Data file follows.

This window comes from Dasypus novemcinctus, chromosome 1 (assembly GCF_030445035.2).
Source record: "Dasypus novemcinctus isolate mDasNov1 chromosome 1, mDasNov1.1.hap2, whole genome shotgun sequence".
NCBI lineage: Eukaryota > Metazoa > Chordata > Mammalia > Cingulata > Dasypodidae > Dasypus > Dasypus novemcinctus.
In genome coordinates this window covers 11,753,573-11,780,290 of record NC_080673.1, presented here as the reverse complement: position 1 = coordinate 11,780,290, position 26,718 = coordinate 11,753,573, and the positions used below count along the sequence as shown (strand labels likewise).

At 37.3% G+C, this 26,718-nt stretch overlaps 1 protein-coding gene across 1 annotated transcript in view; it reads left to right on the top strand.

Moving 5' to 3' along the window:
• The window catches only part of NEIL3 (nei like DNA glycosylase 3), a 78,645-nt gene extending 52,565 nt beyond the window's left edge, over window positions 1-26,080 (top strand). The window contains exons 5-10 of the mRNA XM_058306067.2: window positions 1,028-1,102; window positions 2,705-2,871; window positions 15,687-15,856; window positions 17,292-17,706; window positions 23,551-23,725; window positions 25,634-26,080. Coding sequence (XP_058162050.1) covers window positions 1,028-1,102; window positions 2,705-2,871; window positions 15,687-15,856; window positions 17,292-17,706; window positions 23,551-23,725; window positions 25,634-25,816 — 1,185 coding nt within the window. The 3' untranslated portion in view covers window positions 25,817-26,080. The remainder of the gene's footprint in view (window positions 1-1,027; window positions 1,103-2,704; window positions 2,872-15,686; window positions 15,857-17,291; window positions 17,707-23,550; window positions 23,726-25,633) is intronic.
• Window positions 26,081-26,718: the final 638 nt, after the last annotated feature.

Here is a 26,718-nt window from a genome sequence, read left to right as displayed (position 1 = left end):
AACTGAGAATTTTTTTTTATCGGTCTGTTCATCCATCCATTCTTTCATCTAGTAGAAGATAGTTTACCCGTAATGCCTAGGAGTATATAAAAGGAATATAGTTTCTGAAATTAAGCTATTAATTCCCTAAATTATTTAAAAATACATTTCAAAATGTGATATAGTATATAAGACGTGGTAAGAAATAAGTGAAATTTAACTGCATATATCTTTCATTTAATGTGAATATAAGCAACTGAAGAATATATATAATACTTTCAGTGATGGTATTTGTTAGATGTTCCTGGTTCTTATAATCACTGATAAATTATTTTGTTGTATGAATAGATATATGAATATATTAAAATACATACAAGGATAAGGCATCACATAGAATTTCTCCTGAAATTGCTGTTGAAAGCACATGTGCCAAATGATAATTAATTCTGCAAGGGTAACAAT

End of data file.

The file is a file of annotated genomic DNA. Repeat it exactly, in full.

This window comes from Dasypus novemcinctus, chromosome 1 (assembly GCF_030445035.2).
Source record: "Dasypus novemcinctus isolate mDasNov1 chromosome 1, mDasNov1.1.hap2, whole genome shotgun sequence".
NCBI lineage: Eukaryota > Metazoa > Chordata > Mammalia > Cingulata > Dasypodidae > Dasypus > Dasypus novemcinctus.
In genome coordinates this window covers 11,753,573-11,780,290 of record NC_080673.1, presented here as the reverse complement: position 1 = coordinate 11,780,290, position 26,718 = coordinate 11,753,573, and the positions used below count along the sequence as shown (strand labels likewise).

At 37.3% G+C, this 26,718-nt stretch overlaps 1 protein-coding gene across 1 annotated transcript in view; it reads left to right on the top strand.

Moving 5' to 3' along the window:
• The window catches only part of NEIL3 (nei like DNA glycosylase 3), a 78,645-nt gene extending 52,565 nt beyond the window's left edge, over window positions 1-26,080 (top strand). The window contains exons 5-10 of the mRNA XM_058306067.2: window positions 1,028-1,102; window positions 2,705-2,871; window positions 15,687-15,856; window positions 17,292-17,706; window positions 23,551-23,725; window positions 25,634-26,080. Coding sequence (XP_058162050.1) covers window positions 1,028-1,102; window positions 2,705-2,871; window positions 15,687-15,856; window positions 17,292-17,706; window positions 23,551-23,725; window positions 25,634-25,816 — 1,185 coding nt within the window. The 3' untranslated portion in view covers window positions 25,817-26,080. The remainder of the gene's footprint in view (window positions 1-1,027; window positions 1,103-2,704; window positions 2,872-15,686; window positions 15,857-17,291; window positions 17,707-23,550; window positions 23,726-25,633) is intronic.
• Window positions 26,081-26,718: the final 638 nt, after the last annotated feature.

Here is a 26,718-nt window from a genome sequence, read left to right as displayed (position 1 = left end):
AACTGAGAATTTTTTTTTATCGGTCTGTTCATCCATCCATTCTTTCATCTAGTAGAAGATAGTTTACCCGTAATGCCTAGGAGTATATAAAAGGAATATAGTTTCTGAAATTAAGCTATTAATTCCCTAAATTATTTAAAAATACATTTCAAAATGTGATATAGTATATAAGACGTGGTAAGAAATAAGTGAAATTTAACTGCATATATCTTTCATTTAATGTGAATATAAGCAACTGAAGAATATATATAATACTTTCAGTGATGGTATTTGTTAGATGTTCCTGGTTCTTATAATCACTGATAAATTATTTTGTTGTATGAATAGATATATGAATATATTAAAATACATACAAGGATAAGGCATCACATAGAATTTCTCCTGAAATTGCTGTTGAAAGCACATGTGCCAAATGATAATTAATTCTGCAAGGGTAACAAT